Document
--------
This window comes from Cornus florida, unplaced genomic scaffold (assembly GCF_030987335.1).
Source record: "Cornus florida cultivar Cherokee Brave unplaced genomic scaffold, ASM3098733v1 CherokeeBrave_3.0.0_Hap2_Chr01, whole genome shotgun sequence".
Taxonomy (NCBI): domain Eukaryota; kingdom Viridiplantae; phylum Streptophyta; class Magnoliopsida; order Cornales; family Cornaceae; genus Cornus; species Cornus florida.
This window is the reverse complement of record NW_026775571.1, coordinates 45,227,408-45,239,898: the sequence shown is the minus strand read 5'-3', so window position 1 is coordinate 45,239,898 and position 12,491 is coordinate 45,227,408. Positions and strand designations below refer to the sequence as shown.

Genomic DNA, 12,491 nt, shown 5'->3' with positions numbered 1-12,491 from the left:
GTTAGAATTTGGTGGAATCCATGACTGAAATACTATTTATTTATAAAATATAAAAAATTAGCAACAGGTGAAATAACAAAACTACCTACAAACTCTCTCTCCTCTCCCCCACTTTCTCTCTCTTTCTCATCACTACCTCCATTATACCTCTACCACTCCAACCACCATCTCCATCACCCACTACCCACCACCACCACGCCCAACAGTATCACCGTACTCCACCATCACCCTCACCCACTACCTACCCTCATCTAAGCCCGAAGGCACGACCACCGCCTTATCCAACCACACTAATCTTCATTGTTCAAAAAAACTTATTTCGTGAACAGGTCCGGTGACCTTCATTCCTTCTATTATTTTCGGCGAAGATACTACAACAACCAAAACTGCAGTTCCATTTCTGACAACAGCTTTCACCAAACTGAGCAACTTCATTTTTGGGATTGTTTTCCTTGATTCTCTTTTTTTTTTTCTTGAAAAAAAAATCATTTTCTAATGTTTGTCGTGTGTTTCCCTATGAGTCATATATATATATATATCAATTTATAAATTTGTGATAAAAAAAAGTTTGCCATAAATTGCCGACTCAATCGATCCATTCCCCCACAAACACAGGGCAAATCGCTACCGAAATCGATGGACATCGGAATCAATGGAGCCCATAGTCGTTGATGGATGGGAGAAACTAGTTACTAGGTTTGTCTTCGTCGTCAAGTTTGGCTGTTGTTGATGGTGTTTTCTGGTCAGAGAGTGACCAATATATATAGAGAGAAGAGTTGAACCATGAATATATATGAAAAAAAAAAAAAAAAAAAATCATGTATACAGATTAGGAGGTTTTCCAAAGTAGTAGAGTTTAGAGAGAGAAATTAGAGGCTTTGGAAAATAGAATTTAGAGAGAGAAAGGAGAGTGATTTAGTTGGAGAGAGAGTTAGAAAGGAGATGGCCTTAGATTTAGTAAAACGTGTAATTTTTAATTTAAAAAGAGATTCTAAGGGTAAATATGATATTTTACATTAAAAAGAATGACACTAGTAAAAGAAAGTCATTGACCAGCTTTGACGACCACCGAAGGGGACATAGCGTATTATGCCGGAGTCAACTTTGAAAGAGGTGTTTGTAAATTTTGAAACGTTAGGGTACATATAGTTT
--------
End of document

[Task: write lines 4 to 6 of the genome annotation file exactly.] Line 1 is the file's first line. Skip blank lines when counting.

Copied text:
This window is the reverse complement of record NW_026775571.1, coordinates 45,227,408-45,239,898: the sequence shown is the minus strand read 5'-3', so window position 1 is coordinate 45,239,898 and position 12,491 is coordinate 45,227,408. Positions and strand designations below refer to the sequence as shown.

Genomic DNA, 12,491 nt, shown 5'->3' with positions numbered 1-12,491 from the left:
GTTAGAATTTGGTGGAATCCATGACTGAAATACTATTTATTTATAAAATATAAAAAATTAGCAACAGGTGAAATAACAAAACTACCTACAAACTCTCTCTCCTCTCCCCCACTTTCTCTCTCTTTCTCATCACTACCTCCATTATACCTCTACCACTCCAACCACCATCTCCATCACCCACTACCCACCACCACCACGCCCAACAGTATCACCGTACTCCACCATCACCCTCACCCACTACCTACCCTCATCTAAGCCCGAAGGCACGACCACCGCCTTATCCAACCACACTAATCTTCATTGTTCAAAAAAACTTATTTCGTGAACAGGTCCGGTGACCTTCATTCCTTCTATTATTTTCGGCGAAGATACTACAACAACCAAAACTGCAGTTCCATTTCTGACAACAGCTTTCACCAAACTGAGCAACTTCATTTTTGGGATTGTTTTCCTTGATTCTCTTTTTTTTTTTCTTGAAAAAAAAATCATTTTCTAATGTTTGTCGTGTGTTTCCCTATGAGTCATATATATATATATATCAATTTATAAATTTGTGATAAAAAAAAGTTTGCCATAAATTGCCGACTCAATCGATCCATTCCCCCACAAACACAGGGCAAATCGCTACCGAAATCGATGGACATCGGAATCAATGGAGCCCATAGTCGTTGATGGATGGGAGAAACTAGTTACTAGGTTTGTCTTCGTCGTCAAGTTTGGCTGTTGTTGATGGTGTTTTCTGGTCAGAGAGTGACCAATATATATAGAGAGAAGAGTTGAACCATGAATATATATGAAAAAAAAAAAAAAAAAAAATCATGTATACAGATTAGGAGGTTTTCCAAAGTAGTAGAGTTTAGAGAGAGAAATTAGAGGCTTTGGAAAATAGAATTTAGAGAGAGAAAGGAGAGTGATTTAGTTGGAGAGAGAGTTAGAAAGGAGATGGCCTTAGATTTAGTAAAACGTGTAATTTTTAATTTAAAAAGAGATTCTAAGGGTAAATATGATATTTTACATTAAAAAGAATGACACTAGTAAAAGAAAGTCATTGACCAGCTTTGACGACCACCGAAGGGGACATAGCGTATTATGCCGGAGTCAACTTTGAAAGAGGTGTTTGTAAATTTTGAAACGTTAGGGTACATATAGTTT